10:00am PT by Lesley Goldberg
'Scandal's' Katie Lowes Explains How to Talk Like a Gladiator
A typical script for a broadcast drama is about 60 pages. But for ABC's Shonda Rhimes drama Scandal, they're often more than 80 pages. And there's a reason: The Scandal Pace.
The Washington, D.C.-set political thriller packs in dialogue like a Shakespeare play, with pages upon pages of monologues for its cast of Gladiators and politicians alike. The rapid-fire pace injects an urgency that comes with "fixing" the unthinkable circumstances for Olivia Pope & Associates' clients, ranging from senators to the president of the United States.
And nobody is better at it than co-star Katie Lowes, whose Quinn Perkins has served as the gateway into the world of Gladiators.
"A lot of other shows, you can sit and receive the information and process and make an acting choice and then say your line. But on Scandal, you're speaking before your brain has the time to process or think because we're always up against a time crunch," she tells The Hollywood Reporter. "Shonda has created a whole world where we're constantly against the clock. It adds to the audience's anxiety, and they feel the pressure we feel — and it adds to the excitement."
Lowes, a fourth-generation New Yorker, says she was born with the ability to speak so quickly and, before booking Scandal, had been told her entire life to slow down.
"Shonda was the first person ever in my life who told me to speak faster. My audition was the Quinn-Harrison scene in the bar — the first scene of the pilot — and I remember Shonda looking at her watch and in between takes being like, 'Katie you did the last take faster. You can shave off 30 seconds,' " Lowes recalls. "I've never been encouraged to go at lightning pace, and it's a totally different beat than anything I've ever worked on before."
Lowes studied at The Royal Academy of Dramatic Arts in London, where she trained doing tons of Shakespeare monologues in addition to voice and speech class five days a week for four years at New York University. She uses lessons from both as warm-ups to prepare for the Scandal Pace.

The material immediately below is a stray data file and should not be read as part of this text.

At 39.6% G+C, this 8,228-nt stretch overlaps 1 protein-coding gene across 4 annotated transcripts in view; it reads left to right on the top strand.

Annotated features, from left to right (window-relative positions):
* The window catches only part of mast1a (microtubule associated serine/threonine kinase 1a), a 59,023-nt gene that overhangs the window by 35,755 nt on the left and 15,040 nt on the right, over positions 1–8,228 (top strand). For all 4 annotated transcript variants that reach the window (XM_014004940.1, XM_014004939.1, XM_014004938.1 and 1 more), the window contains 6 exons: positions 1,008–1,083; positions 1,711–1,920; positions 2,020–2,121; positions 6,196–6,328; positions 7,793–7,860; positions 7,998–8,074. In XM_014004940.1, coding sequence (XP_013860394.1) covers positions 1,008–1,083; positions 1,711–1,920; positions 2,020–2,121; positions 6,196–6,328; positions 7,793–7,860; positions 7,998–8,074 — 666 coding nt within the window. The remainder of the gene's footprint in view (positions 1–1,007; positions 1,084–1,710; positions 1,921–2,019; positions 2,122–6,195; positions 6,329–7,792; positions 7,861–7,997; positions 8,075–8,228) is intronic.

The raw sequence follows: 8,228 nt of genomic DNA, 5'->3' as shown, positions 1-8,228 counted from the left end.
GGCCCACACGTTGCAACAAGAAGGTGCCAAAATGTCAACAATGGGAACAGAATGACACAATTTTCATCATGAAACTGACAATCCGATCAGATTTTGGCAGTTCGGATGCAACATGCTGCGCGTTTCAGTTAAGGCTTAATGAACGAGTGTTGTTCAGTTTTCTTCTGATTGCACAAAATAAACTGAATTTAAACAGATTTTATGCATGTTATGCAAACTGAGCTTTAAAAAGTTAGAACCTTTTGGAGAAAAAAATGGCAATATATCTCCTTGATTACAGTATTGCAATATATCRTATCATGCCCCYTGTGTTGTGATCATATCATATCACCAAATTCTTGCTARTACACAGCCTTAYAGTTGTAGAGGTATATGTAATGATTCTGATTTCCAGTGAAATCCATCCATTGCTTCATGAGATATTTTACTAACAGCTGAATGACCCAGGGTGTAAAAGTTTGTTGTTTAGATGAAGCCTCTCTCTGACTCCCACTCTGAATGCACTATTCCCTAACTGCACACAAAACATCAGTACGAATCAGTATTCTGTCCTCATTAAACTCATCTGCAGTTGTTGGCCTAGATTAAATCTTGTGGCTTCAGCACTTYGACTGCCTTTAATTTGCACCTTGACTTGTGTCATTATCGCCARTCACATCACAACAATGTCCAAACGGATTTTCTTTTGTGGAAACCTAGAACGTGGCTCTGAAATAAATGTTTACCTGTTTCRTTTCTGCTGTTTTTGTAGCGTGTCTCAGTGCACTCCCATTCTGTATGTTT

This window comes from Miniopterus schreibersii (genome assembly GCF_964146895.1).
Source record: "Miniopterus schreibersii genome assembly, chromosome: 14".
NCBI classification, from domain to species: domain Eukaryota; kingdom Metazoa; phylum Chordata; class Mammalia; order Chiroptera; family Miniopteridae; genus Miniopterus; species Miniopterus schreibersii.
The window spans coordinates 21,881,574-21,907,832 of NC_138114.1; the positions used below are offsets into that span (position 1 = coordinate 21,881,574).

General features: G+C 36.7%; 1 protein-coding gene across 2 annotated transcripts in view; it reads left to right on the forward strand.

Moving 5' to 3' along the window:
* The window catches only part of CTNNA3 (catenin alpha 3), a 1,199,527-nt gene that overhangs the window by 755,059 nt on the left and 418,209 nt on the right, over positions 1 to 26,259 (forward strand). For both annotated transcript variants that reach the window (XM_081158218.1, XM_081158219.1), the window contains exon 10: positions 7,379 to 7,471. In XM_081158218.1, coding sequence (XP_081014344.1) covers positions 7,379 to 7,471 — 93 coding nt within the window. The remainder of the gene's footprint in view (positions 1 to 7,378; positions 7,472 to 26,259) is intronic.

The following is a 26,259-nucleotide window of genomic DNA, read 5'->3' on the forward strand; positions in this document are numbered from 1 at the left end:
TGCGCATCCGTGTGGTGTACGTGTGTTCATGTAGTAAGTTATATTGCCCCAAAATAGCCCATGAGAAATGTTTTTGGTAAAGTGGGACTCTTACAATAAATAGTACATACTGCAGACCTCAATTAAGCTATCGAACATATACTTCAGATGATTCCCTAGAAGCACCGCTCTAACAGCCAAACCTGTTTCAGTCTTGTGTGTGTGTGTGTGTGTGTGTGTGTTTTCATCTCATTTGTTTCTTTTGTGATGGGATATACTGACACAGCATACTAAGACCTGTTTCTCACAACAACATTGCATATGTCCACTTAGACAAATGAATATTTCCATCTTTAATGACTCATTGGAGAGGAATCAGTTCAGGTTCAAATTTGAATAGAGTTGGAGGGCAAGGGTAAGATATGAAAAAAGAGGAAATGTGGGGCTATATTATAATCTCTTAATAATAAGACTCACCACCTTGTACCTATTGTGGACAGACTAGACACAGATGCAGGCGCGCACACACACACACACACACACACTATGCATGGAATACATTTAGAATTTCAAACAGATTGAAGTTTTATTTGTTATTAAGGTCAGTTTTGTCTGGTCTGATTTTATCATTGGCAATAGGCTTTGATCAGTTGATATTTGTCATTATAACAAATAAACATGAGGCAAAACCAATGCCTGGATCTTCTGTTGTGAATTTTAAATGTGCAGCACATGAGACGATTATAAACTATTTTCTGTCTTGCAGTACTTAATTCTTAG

"If it's Monday morning at 6 a.m. and you're about to crack a case and you haven't warmed up your mouth, tongue and lips to wrap around all of Shonda's words, you're just f—ed!" Lowes says with a laugh. "On Scandal, a lot of these monologues are Shakespearean, and it's the same principle as Shakespeare, where you make it sound like this is how you speak every day. That's the same secret on Scandal; you talk as fast as you can with all your acting choices in place. You make it seem like it's not a thing; it's just the rule of the world."
To help memorize her lines — which often include multiple-page monologues — Lowes walks around her neighborhood or hits the treadmill with headphones on, recording half of the scene onto her iPhone and then walking as fast as she can, quietly saying all the lines in her head.
"When I work on scenes in a class or something, if I forget a line or I don't know what line is next, I can almost fudge it and make a dramatic moment out of it so I remember it and pretend like that was a choice — but you can't do that on Scandal," she says, noting that there isn't any room for improv on the series. "There's no room for error or not making choices. You have to know the text inside and out. You have to be word perfect, and your acting choices have to be made."
On set, the cast is always drilling lines with each other during turnarounds or on breaks, often getting fired up to prepare for the Scandal Pace. "If we're Gladiating something, we'll run the scene a bunch of times," Lowes says. "We're always running lines because all of our acting choices need to be in place so they can move at the speed at which we're talking. We run lines more than I've run lines for anything else."
And if something isn't working, Lowes says she and co-stars, including two-time Emmy nominee Kerry Washington (Olivia) and Darby Stanchfield (Abby), will clap or bang on a piece of furniture to get ramped up and actually yell, "Scandal Pace!" at each other. "All of the sudden, the scene just flies, and you can feel the energy, the pace and the Washington, D.C., world."
Another of the cast's secrets to speaking like a Gladiator? Walking around in their characters' shoes. "We rehearse in the heels because it adds so much to how you stand, how your stomach is and how your body is, and that all affects how you breathe, which affects how fast you can talk," Lowes says.
As for tips on how to speak like a Gladiator, Lowes jokes that it's good to "drink a crapload of coffee" and look like one. "You should definitely get your Gladiator in a suit — then get some power boots or heels. You have to walk the walk and talk the talk. It all helps," she says with a laugh.
While Lowes is regularly regarded as the fastest talker on the show, the actress thinks Brenda Song — who played David's (Josh Malina) assistant, Alissa, could go neck and neck with her. "She's really fast, but I think there's nothing like those Gladiator scenes where we're working a case," she says, noting Washington is right up there. "When we're at OPA over that conference table putting pieces of the puzzle together and all the pictures on the wall, we're up against a ticking clock, and we all need each other to get through the scene as humanly as possible. And that's exciting."
Season four of Scandal, which Rhimes says will focus on the core cast and return to the-case-of-the-week format, premieres Thursday, Sept. 25, in its new time slot at 9 p.m. on ABC.